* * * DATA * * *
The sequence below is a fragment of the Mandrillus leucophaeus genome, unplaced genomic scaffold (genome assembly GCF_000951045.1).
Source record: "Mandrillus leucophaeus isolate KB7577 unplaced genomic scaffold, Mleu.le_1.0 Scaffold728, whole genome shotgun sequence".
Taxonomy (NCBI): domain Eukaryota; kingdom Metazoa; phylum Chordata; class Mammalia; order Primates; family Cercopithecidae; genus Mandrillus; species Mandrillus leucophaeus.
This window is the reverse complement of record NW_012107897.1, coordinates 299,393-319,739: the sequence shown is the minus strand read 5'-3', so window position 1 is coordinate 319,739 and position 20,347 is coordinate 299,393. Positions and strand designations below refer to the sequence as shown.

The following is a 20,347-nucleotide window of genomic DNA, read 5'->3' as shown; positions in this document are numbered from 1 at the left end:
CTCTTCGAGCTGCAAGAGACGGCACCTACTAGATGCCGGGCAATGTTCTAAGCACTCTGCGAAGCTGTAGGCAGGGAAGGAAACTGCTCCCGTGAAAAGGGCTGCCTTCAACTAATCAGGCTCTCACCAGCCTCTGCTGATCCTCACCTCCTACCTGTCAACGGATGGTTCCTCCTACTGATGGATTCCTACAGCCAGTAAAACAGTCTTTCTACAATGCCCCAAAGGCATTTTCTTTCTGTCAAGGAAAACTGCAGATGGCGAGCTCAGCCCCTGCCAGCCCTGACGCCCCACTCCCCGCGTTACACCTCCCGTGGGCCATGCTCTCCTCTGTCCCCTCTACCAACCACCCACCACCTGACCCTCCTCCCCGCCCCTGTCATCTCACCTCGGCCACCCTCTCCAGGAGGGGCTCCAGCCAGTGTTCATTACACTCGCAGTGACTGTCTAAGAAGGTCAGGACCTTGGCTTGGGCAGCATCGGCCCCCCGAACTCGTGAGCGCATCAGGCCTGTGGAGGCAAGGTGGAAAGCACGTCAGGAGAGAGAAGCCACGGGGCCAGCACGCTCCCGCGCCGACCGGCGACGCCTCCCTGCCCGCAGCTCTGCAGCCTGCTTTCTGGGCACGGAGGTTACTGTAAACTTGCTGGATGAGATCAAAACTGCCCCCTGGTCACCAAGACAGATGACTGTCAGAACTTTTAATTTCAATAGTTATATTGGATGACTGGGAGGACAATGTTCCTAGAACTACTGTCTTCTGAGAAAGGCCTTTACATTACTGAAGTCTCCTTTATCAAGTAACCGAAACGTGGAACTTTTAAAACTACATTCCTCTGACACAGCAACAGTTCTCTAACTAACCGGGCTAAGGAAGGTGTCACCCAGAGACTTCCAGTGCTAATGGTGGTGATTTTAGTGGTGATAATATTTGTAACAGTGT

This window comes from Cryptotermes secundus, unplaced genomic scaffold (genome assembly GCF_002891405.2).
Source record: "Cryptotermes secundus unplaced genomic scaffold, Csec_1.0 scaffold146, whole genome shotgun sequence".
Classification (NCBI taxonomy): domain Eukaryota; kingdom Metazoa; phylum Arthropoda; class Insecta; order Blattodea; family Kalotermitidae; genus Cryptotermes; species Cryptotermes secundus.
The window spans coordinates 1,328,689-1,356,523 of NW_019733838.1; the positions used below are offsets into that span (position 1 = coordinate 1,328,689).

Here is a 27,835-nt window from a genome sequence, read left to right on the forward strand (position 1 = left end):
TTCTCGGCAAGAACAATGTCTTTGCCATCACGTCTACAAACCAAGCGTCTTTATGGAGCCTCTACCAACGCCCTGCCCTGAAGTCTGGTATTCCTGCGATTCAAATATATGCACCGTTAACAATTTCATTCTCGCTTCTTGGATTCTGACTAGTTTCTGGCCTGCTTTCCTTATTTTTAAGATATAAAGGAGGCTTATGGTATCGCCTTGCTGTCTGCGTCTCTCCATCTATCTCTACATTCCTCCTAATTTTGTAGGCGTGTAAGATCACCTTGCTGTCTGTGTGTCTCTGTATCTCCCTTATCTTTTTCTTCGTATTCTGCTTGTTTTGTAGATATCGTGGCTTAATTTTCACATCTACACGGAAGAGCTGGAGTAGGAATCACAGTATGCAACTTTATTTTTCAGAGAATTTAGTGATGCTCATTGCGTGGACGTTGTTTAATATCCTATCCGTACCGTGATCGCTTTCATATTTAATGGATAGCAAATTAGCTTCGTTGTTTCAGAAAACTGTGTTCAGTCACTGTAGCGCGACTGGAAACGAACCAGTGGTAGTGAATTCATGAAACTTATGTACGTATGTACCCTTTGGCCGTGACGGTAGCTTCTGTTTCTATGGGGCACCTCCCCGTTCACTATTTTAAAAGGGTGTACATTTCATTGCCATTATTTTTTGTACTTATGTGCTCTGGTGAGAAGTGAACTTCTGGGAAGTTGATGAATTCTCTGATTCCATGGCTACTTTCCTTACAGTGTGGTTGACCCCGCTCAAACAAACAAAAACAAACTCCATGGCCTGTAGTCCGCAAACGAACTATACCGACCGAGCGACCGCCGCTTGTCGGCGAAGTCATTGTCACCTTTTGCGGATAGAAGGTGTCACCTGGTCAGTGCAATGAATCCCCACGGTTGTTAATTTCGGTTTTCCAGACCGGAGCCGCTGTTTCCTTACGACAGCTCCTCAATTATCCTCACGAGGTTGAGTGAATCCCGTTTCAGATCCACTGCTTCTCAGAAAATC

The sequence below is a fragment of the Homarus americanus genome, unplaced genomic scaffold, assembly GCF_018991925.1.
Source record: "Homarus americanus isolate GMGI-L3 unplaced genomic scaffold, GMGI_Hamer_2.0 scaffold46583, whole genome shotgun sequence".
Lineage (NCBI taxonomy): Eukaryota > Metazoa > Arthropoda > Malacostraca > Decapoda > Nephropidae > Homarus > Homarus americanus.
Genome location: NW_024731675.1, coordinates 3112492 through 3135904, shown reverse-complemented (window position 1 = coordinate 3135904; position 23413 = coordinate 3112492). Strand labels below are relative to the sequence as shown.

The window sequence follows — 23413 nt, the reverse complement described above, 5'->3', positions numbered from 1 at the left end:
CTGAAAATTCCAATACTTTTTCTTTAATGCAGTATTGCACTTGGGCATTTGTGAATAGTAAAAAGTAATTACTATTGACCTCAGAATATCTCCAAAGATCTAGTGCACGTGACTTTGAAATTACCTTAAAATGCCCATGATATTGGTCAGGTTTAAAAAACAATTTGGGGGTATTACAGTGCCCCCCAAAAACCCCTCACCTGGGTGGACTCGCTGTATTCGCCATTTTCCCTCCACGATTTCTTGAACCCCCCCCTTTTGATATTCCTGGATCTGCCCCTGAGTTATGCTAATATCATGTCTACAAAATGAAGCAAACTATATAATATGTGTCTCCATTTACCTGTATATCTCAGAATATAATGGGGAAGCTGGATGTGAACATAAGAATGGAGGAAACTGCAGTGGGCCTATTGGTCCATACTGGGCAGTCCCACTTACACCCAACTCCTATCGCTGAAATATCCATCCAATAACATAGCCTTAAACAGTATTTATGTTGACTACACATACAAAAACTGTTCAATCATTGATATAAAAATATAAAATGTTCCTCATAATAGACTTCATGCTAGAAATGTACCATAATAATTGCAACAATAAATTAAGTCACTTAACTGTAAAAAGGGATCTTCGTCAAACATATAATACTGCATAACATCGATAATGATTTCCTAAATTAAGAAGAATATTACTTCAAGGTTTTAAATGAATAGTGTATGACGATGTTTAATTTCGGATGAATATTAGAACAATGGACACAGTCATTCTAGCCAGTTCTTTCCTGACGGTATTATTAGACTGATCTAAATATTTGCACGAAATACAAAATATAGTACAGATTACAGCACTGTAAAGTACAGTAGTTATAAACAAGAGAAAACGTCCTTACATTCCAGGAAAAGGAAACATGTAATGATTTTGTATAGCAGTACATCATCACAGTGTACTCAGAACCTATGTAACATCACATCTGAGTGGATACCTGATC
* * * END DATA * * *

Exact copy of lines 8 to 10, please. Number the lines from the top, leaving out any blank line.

Source record: "Cryptotermes secundus unplaced genomic scaffold, Csec_1.0 scaffold146, whole genome shotgun sequence".
Classification (NCBI taxonomy): domain Eukaryota; kingdom Metazoa; phylum Arthropoda; class Insecta; order Blattodea; family Kalotermitidae; genus Cryptotermes; species Cryptotermes secundus.
The window spans coordinates 1,328,689-1,356,523 of NW_019733838.1; the positions used below are offsets into that span (position 1 = coordinate 1,328,689).